Materials and Methods

First, Vienna’s Psychotherapy perspectives, systemic theory and homeostasis, quantum theory and the rules of physics, humans’ needs and characteristics of a perfect human in psychology as assumptions of nursing care models, and over 35 nursing care models from the development of these models up to 2015 were analyzed [23] as follows:

• Seven global care models were analyzed based on total ratio analysis that can be compared with perceptual analysis and communication analysis of Carly (1992) in nursing [18].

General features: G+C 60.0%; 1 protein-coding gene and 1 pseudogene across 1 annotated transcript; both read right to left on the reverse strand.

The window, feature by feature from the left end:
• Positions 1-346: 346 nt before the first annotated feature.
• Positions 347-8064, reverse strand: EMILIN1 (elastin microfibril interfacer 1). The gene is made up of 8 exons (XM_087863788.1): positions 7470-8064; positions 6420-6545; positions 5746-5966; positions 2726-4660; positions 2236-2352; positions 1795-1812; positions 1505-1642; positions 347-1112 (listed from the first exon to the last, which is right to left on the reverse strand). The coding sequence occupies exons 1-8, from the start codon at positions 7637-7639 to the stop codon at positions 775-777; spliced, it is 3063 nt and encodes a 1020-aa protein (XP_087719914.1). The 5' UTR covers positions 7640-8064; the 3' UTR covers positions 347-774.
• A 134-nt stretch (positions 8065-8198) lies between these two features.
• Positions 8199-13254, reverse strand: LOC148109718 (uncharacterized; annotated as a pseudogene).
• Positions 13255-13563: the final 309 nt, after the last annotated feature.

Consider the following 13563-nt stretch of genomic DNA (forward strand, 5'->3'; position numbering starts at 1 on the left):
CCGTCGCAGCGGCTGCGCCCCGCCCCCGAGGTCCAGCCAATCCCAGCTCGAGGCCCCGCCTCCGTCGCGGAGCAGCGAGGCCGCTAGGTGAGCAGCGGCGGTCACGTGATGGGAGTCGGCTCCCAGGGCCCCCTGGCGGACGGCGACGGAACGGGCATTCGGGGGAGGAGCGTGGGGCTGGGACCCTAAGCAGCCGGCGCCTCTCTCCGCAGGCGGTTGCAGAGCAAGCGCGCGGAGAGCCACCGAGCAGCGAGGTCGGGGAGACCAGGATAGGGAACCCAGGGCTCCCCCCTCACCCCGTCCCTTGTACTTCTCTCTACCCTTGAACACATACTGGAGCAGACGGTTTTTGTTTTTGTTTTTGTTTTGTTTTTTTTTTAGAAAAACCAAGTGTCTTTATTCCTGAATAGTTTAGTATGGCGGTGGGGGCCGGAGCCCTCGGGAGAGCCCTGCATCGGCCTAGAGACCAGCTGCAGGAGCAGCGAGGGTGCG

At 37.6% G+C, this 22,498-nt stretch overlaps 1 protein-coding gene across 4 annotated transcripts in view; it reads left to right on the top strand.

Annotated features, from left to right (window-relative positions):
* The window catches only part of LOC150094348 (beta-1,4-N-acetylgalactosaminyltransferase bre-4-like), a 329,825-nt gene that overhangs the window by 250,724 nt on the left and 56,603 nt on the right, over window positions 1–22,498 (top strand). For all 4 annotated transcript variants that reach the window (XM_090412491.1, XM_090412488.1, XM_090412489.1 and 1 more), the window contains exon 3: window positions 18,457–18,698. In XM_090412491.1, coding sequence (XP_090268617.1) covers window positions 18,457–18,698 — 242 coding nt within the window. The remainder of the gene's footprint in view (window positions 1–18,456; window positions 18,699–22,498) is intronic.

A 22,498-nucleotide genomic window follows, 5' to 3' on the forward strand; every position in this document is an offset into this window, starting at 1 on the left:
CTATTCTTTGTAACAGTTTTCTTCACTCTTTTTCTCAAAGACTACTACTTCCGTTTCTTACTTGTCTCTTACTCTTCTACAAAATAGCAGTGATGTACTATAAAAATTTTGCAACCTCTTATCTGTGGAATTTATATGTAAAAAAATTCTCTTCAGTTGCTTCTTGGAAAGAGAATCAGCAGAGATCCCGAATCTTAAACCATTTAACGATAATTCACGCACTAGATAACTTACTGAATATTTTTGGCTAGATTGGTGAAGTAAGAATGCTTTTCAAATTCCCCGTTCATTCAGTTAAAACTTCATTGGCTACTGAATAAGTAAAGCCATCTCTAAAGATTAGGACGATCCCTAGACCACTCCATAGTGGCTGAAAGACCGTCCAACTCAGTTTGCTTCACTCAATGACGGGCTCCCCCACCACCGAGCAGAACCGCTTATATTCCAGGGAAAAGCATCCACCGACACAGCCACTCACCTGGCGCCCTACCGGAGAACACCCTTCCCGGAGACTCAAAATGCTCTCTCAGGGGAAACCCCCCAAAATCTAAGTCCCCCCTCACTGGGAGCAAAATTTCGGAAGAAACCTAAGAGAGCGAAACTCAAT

• Metaparadigmatic concepts of the model (human, health, environment, disease, care) were defined. The concept of soul was derived from paradigm of Abrahamic religions, and the concept of sound heart (spiritual health) was derived from Quran and hadiths based on Walker Avant’s adoption of the concept method [24].

• The Sound Heart model was developed regarding the core concept by using grounded theory method [25].

• To examine the concept of sound heart in real situations and define experimental parameters and themes of the concept, inductive propositions were extracted by using the conventional content analysis [26]. The data collection instruments included an in-depth semi-structured interview containing open-ended questions and the focus group discussion.

The individual interview